Institute of Research on Labor & Employment

It’s no secret that the American labor market is increasingly unequal for workers. While work for the highest earners yields ever-higher returns, work at the bottom is becoming more and more unpredictable and insecure. In addition to low wages, short tenure, few benefits, and non-standard hours, workers specifically in retail and food service often face schedules that are unstable and...   More >

  Register online

Food and History: Katie Parla on Southern Italy

Lecture | September 7 | 5-6:30 p.m. | 370 Dwinelle Hall

 Katie Parla, http://katieparla.com/

 Department of Italian Studies

Katie Parla, Italian food journalist and author of Tase of Rome (IACP Award Winner for Best International Cookbook 2017), joins us to discuss the history and complexity of Southern Italian cuisine.

Ejaz Hussain | Neither Transition nor Transformation: Hybridization of Civil-Military Relations in Contemporary Pakistan

Lecture | September 7 | 5-7 p.m. | Stephens Hall, 10 (ISAS Conference Room)

 Ejaz Hussain, Independent political and defence analyst

 Munis Faruqui, Sarah Kailath Professor of India Studies and Associate Professor in the Department of South and Southeast Asian Studies

 Institute for South Asia Studies, The Berkeley Pakistan Initiative

Talk by Independent political and defense analyst from Pakistan, Ejaz Hussain

“The Crown Jewel of our Realm:” The Forgotten Story of Künzang Chöling, a Tibetan Buddhist Nunnery in Nepal

Lecture | September 7 | 5-6:30 p.m. | Wheeler Hall, Maude Fife Room, 315

 Charles Ramble, École Pratique des Hautes Études, Paris

 Center for Buddhist Studies

In Nepal’s Mustang District, on the right bank of the Kali Gandaki river facing the large settlement of Tshug, is a low hill known as Gompa Gang, the “convent ridge”. Standing on the ridge are the ruins of a Buddhist site, Künzang Chöling, whose dilapidated condition belies the fact that it features the finest example of Nyingmapa mural art outside Tibet. Until recently, nothing else was known...   More >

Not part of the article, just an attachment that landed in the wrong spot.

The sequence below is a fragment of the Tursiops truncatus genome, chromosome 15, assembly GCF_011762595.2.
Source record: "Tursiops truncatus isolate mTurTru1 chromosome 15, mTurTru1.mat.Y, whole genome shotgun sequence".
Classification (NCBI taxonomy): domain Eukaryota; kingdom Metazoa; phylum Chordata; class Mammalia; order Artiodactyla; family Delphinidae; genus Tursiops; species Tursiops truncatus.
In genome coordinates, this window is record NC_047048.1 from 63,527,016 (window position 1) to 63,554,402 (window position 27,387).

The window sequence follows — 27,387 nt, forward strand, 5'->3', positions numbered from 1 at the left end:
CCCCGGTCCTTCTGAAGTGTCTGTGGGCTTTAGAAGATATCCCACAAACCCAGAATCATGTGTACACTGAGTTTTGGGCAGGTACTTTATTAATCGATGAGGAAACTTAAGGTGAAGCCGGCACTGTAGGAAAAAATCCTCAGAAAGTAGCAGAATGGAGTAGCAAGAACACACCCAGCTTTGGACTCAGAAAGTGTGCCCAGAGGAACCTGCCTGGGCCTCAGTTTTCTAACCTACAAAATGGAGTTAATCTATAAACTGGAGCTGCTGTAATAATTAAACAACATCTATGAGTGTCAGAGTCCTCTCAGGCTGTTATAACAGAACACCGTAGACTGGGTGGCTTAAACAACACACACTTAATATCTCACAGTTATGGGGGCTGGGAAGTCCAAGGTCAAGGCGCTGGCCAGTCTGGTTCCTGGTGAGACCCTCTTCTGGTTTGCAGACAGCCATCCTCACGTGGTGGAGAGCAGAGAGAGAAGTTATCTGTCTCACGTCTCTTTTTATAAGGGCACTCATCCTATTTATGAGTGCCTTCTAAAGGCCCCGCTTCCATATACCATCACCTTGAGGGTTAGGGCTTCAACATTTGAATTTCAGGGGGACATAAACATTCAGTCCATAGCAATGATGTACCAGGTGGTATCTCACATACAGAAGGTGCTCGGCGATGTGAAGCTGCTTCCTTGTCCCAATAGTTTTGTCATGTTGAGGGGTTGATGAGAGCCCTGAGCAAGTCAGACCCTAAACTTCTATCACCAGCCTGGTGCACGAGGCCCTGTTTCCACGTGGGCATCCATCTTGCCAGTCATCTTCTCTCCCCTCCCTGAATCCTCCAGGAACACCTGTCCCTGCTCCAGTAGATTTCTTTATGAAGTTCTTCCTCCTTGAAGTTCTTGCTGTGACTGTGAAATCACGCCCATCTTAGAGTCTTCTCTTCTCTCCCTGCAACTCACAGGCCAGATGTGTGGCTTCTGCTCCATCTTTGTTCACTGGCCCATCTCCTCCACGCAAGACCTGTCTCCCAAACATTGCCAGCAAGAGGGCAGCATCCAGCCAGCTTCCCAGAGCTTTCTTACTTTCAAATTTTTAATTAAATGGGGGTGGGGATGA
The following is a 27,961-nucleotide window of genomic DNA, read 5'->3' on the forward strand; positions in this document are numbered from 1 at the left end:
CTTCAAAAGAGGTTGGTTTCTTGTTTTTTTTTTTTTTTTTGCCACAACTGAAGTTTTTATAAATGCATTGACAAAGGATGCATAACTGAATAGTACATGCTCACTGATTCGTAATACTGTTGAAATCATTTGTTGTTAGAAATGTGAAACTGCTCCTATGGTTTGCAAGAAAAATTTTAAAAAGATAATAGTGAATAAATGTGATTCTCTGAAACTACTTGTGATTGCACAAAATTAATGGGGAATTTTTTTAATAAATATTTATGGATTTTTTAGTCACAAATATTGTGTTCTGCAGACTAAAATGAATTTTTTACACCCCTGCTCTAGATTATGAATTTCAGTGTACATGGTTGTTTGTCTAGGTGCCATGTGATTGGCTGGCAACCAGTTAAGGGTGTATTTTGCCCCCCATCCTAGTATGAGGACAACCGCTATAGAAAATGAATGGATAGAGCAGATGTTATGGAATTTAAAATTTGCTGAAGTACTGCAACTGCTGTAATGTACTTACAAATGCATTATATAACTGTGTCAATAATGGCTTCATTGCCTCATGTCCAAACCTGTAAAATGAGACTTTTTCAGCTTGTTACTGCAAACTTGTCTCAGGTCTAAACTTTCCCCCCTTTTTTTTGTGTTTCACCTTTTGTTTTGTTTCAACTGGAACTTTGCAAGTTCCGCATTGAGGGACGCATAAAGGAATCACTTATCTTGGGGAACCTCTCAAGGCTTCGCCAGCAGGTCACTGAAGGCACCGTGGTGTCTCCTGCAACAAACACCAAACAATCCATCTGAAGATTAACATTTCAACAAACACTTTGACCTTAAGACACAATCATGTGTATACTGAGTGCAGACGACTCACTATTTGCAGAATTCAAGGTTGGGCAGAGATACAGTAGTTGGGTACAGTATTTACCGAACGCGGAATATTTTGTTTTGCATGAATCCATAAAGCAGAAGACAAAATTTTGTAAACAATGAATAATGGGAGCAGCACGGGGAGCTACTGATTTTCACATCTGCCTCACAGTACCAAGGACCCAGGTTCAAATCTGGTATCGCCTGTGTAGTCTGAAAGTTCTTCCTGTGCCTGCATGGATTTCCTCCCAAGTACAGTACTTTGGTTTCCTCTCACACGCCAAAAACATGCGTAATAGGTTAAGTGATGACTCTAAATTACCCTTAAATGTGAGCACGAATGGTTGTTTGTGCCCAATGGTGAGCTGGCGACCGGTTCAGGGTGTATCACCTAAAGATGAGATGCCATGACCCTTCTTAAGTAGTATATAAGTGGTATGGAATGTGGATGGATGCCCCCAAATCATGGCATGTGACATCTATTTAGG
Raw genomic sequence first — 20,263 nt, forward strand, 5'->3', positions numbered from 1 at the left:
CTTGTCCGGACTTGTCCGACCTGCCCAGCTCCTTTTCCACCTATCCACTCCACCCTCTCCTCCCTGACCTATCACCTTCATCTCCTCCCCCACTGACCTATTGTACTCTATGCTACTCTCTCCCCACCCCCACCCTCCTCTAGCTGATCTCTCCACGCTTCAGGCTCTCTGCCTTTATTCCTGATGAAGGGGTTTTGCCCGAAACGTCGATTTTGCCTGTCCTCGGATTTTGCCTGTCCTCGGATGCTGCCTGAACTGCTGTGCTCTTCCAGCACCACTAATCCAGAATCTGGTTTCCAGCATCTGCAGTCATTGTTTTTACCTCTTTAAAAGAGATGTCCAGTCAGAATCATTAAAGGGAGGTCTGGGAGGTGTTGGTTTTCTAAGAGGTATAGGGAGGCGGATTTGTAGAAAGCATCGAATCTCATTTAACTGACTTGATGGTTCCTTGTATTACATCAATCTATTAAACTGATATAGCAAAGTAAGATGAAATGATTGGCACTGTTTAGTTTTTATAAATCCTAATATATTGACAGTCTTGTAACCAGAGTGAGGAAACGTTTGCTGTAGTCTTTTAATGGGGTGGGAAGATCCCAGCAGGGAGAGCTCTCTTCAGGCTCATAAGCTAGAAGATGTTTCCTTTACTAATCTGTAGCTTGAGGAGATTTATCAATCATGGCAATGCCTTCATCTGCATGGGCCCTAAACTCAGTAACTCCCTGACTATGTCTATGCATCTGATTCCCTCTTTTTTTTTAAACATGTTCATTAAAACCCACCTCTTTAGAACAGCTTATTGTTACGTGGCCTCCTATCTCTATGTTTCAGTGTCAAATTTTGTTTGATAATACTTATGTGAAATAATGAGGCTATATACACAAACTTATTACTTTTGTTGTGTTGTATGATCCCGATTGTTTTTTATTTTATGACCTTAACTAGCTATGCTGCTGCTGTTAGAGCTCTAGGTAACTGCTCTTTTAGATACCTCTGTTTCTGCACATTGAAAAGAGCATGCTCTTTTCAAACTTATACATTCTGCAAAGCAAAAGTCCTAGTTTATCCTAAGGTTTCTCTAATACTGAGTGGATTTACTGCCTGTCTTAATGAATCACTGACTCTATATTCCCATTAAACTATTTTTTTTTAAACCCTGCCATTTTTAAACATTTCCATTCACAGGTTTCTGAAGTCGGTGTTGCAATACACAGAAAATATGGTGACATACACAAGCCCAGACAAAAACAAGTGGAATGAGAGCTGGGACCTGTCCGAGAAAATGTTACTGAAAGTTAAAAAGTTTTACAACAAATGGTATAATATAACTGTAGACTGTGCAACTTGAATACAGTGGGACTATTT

Friday, September 8, 2017

Learning Spaces: An Introduction to Performative Pedagogy

Lecture | September 8 | 3-5 p.m. | Dwinelle Hall, B-4 (Classroom side)

 Susanne Even, Clinical Associate Professor, Indiana University Bloomington

 Berkeley Language Center

All of us perform multiple roles in our normal daily lives without necessarily being aware of it. But when it comes to learning another language, ‘normality’ is suspended: learners enter a different world they cannot navigate as easily due to less developed lexical, structural and pragmatic knowledge. To improve foreign language skills, teachers employ grammar, communication and activity-oriented...   More >

Saturday, September 9, 2017

Career Clinic: Finding A New Career Direction: Steps to Finding Work You Love

Lecture | September 9 | 9 a.m.-12 p.m. | UC Berkeley Extension (SF Campus at 160 Spear St.), Room 504

 Rebecca Andersen, Career Services at the UC Berkeley Information School; RuthAnn Haffke, UC Berkeley School of Public Health

 UC Berkeley Extension

Do you feel like you are in a rut in your career and long to do something that feels more fulfilling, even if you have no idea what that might be? Do you know you're in the wrong job but feel stuck by fear or self-doubt when you think about trying to make a change?

This workshop is tailored to help you find direction and outline steps to find (and achieve!) work you love.

In advance of the...   More >

$30

  Enroll online

Monday, September 11, 2017

Book Talk: "Intelligent Infrastructure: Zipcars, Invisible Networks, And Urban Transformation"

Lecture | September 11 | 12:30-2 p.m. | 340 Moffitt Undergraduate Library

 Thérèse Tierney, Founding Director of URL: Urban Research Lab at the University of Illinois Urbana Champaign

 Berkeley Center for New Media

When we think of smart cities, the hypermodern cities of Shenzen or Songdo usually come to mind. But when we look at the future, it is clear that all cities – from Brooklyn to Berkeley – will also be smart.
New or old, smart cities are sustained by intelligent infrastructure, an assemblage of software, wireless communication technologies, and environmental sensors. These allow for previously...   More >

LAEP Lecture: Kate Orff

Lecture | September 11 | 5:30-7 p.m. | 112 Wurster Hall

 College of Environmental Design

MON, SEPT 11, 6:00PM. KATE ORFF LECTURE

Public (Re)Assembly with Shannon Jackson and UC Berkeley Faculty

Lecture | September 11 | 6:30 p.m. |  Berkeley Art Museum and Pacific Film Archive

 Berkeley Art Museum and Pacific Film Archive

Shannon Jackson, associate vice chancellor of arts and design at UC Berkeley, launches the Public (Re)Assembly series with a public lecture on the Arts + Design Initiative as a vehicle for elevating, fortifying, and “reassembling” the resources of Cal’s tremendous creative culture. In thinking about the artistic, social, and technological future of public higher education, Jackson is joined by...   More >

Rahul Gandhi | India At 70: Reflections On The Path Forward

Lecture | September 11 | 6:30-8 p.m. | International House, Chevron Auditorium

 Rahul Gandhi, Vice President, Indian National Congress